Proactively monitor you receivables weekly
Create an aging report of your receivables, showing the customers and amounts in age “buckets” such as “Current,” “1-30 Days Overdue,””31-60 Days Overdue” and so on. This will enable you to track those that are about to be due, make friendly “gentle reminders” to customers, and more importantly, focus your collection efforts on those that are overdue. If an account is overdue, contact the customer directly and find out what the problem is so you could decide on your next course of action.
Using accounting software could make managing Accounts Receivable more efficient. For example, QuickBooks Online allows you to create and send out electronic invoices to customers with the option for them to pay online for seamless billing. The system also matches the payment received to the open invoice for prompt recording. It also allows you to track due dates and generate Aging reports for your convenience.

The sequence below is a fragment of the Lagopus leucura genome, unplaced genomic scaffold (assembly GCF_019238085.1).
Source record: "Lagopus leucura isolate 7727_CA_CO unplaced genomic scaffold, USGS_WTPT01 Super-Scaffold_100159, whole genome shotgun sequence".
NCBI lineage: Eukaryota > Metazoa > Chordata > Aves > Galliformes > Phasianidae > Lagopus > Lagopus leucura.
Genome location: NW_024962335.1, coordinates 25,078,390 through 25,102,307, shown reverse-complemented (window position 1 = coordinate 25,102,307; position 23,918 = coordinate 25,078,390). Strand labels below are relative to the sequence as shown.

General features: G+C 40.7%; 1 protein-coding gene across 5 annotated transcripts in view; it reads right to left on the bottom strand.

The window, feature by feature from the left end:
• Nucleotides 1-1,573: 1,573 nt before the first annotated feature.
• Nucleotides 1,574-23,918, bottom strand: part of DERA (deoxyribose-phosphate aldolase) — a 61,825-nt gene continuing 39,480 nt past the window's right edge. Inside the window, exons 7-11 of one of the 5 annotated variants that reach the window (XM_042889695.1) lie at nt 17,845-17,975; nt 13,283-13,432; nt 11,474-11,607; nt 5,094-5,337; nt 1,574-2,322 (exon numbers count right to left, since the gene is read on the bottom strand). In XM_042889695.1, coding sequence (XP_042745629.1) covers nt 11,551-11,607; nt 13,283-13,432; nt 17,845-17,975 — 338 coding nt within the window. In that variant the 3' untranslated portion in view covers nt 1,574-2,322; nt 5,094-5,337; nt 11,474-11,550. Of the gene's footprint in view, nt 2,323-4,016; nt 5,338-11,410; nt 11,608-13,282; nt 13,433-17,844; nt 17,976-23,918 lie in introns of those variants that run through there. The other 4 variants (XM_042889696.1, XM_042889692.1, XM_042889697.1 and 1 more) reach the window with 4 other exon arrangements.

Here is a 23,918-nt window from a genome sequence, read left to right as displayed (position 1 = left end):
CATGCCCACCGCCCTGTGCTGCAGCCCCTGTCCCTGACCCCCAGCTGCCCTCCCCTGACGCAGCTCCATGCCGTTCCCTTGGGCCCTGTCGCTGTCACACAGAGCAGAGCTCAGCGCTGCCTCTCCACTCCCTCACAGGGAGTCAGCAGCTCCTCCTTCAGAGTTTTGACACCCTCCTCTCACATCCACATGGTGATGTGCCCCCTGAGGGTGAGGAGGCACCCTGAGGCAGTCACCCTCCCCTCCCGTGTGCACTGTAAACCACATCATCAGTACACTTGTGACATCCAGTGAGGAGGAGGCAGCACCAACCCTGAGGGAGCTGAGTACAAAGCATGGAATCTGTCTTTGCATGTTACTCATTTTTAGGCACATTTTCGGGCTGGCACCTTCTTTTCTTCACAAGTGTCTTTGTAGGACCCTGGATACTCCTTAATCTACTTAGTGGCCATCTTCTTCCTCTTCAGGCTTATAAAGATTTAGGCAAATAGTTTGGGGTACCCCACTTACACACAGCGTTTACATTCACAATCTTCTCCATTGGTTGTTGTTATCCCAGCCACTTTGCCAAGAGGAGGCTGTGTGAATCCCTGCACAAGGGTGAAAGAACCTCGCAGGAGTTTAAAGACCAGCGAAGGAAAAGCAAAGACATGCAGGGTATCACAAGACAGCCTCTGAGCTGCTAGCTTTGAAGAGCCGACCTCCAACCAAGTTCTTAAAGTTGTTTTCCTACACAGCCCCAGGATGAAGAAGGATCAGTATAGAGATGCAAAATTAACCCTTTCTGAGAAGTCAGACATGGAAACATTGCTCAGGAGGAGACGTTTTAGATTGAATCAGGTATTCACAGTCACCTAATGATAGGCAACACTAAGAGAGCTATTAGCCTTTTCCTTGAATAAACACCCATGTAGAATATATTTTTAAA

Consider hiring additional help
If problems arise in collecting from overdue or delinquent customers, it is best to handle the resolution in-house. If this is taking too much time from other aspects of the business operations, then consider hiring an Accounts Receivable Manager or outsourcing a collection agency as a last resort. However, you need to weigh the corresponding costs.
Know when to cut your losses
Stop extending credit to customers who are late on paying their bills. This only reinforces their delinquent behavior and increases the risk for your business.
Consider receivable financing
If your business is really strapped for cash and can’t wait for the completion of the normal cycle, you can use your receivables as a source of cash through receivable financing. In factoring (with recourse), you assign your receivables to a “factor” who gives you money up front equivalent to a certain percentage of your receivables value, then typically assumes credit and collection responsibilities. Once the invoices are paid, the factor will pay you the remaining balance less a host of fees and charges.
Selling on credit can make your business more attractive to customers, but it has risks. Make sure to take into account the financial health of your business and remember above tips on how to manage accounts receivable.